PRISMA Colloquium

Programm für das Sommersemester 2024

Wednesdays, 13:00 Uhr s.t.

Institut für Physik
Lorentz-Raum, 05-127, Staudingerweg 7

17.04.24Prof. Dr. Koichi Hamaguchi, Univ./IPMU Tokyo, Japan
Supernova-Scope for the Direct Search of Supernova Axions
13:00 Uhr s.t., Lorentz-Raum, 05-127, Staudingerweg 7

24.04.24Prof. Dr. Bastian Märkisch, TU München
Neutron Beta Decay with Perkeo III and Perc
13:00 Uhr s.t., Lorentz-Raum, 05-127, Staudingerweg 7

08.05.24Prof. Dr. Gregor Kasieczka, Universität Hamburg
Modern machine learning and artificial intelligence are starting to fundamentally change how we analyse huge volumes of data in particle physics and adjacent scientific disciplines. These breakthroughs promise new insights into major scientific questions such as the nature of dark matter or the existence of physical phenomena beyond the standard model. This colloquium will provide an overview of recent, exciting developments with a focus on model agnostic discovery strategies — including first experimental results, fast simulations, and foundation models that simultaneously solve multiple tasks across multiple data sets. Slides: https://drive.google.com/file/d/1PR2orzm-tn63oeV3IUxe1xLrnWulskcz/view?usp=sharing
13:00 Uhr s.t., Lorentz-Raum, 05-127, Staudingerweg 7

15.05.24Prof. Dr. John Bulava, Universität Bochum
Although experimentally well-established, the nature of the Lambda(1405) hyperon resonance has long been a mystery. Constituent quark models have difficulty accommodating its low mass, while approaches based on chiral effective theory typically predict an additional state, the Lambda(1380), which is broad and difficult to identify. I will present the first lattice QCD computation of the coupled-channel $\pi\Sigma-\bar{K}N$ scattering amplitude in the Lambda(1405) channel, which employs quark masses so that the $\pi\Sigma$ threshold is approximately 1380 MeV. This enables the unambiguous identification of the Lambda(1380) in addition to the Lambda(1405), thus supporting the exotic meson-baryon `molecule' interpretation.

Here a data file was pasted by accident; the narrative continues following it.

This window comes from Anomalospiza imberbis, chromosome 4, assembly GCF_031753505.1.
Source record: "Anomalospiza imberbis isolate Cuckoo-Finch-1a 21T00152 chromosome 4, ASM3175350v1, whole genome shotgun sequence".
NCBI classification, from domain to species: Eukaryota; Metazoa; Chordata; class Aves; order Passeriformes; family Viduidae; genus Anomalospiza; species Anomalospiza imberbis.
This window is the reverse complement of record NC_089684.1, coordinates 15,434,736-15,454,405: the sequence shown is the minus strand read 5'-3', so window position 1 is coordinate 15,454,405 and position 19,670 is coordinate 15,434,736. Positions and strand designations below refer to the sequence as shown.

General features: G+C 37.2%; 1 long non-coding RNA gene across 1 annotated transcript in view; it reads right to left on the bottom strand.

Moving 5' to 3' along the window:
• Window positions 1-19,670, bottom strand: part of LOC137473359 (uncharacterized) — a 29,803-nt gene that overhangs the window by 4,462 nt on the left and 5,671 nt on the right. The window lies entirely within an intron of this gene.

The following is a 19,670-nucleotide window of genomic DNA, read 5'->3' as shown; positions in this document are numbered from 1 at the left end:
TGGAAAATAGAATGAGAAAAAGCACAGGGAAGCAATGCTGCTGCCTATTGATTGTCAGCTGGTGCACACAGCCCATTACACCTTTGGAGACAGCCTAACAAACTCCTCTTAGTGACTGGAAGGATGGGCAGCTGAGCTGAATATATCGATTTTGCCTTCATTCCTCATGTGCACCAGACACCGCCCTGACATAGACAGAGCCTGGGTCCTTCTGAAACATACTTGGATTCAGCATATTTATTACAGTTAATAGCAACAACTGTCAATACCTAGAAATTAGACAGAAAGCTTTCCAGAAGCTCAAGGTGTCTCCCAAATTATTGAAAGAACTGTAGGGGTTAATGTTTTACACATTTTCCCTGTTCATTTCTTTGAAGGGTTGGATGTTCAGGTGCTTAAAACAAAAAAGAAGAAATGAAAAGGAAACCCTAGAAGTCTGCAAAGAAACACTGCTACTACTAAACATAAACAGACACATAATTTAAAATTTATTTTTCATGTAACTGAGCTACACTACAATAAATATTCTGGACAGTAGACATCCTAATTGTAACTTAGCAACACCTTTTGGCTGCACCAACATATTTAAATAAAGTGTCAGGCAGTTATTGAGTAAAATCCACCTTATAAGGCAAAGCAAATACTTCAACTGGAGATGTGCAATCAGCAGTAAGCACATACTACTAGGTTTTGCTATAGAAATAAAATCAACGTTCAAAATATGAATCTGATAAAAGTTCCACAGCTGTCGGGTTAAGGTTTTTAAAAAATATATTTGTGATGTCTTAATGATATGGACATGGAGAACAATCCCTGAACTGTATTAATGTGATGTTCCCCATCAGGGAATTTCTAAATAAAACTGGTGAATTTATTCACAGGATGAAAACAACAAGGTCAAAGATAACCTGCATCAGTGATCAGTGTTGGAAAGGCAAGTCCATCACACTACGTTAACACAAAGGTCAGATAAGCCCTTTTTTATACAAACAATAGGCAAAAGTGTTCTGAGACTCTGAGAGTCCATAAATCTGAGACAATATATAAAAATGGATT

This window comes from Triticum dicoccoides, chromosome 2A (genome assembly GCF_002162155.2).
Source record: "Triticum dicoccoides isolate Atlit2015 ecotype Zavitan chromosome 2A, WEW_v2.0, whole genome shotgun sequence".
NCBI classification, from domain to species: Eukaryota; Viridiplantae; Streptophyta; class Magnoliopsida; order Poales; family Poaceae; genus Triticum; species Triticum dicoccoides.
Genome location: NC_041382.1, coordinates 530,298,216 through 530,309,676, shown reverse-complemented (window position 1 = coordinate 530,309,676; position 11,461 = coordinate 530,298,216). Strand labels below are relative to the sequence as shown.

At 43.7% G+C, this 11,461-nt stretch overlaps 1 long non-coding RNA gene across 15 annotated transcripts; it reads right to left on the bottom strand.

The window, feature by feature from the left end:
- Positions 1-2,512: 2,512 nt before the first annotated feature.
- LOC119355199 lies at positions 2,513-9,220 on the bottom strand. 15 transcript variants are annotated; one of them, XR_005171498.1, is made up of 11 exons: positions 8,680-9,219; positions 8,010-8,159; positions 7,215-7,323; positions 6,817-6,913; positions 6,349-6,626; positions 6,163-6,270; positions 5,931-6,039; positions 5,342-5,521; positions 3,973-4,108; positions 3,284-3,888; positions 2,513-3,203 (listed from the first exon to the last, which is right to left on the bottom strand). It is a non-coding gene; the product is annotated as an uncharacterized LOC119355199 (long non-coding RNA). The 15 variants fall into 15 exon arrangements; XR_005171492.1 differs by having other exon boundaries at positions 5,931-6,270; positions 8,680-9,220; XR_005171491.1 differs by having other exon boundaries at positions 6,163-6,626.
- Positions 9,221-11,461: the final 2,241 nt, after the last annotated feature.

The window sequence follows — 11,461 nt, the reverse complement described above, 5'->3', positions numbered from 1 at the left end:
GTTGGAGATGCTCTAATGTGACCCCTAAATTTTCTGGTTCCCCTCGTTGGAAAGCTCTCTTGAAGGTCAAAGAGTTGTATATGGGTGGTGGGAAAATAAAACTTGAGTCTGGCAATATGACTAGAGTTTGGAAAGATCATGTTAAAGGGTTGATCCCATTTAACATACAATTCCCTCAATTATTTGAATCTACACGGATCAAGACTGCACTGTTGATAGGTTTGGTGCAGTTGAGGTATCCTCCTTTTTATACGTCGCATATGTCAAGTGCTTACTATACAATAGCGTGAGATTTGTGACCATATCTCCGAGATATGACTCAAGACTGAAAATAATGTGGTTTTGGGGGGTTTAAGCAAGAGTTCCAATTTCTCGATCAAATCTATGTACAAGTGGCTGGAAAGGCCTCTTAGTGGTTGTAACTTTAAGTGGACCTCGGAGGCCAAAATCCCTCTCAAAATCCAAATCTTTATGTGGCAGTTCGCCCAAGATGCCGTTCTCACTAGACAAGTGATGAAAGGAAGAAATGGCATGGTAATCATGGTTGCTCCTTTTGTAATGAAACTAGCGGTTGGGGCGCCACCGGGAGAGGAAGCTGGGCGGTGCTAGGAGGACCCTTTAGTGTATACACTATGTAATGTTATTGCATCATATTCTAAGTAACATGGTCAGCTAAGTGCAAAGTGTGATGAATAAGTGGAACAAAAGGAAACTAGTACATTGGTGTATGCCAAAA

Slides here...
13:00 Uhr s.t., Lorentz-Raum, 05-127, Staudingerweg 7

22.05.24Prof. Dr. Prateek Agrawal, Oxford, UK
Beyond the Standard Model through the Axion Lens
13:00 Uhr s.t., Lorentz-Raum, 05-127, Staudingerweg 7

29.05.24Prof. Dr. Kathrin Valerius, KIT
Unfortunately, this talk had to be canceled due to unforeseen circumstances.
13:00 Uhr s.t., Lorentz-Raum, 05-127, Staudingerweg 7

05.06.24Prof. Dr. Jacobo López-Pavón, Universidad de Valencia, Spain
Recent Developments in Heavy Neutral Leptons
13:00 Uhr s.t., Lorentz-Raum, 05-127, Staudingerweg 7

12.06.24Prof. Dr. Jessica Turner, IPPP, Durham University, UK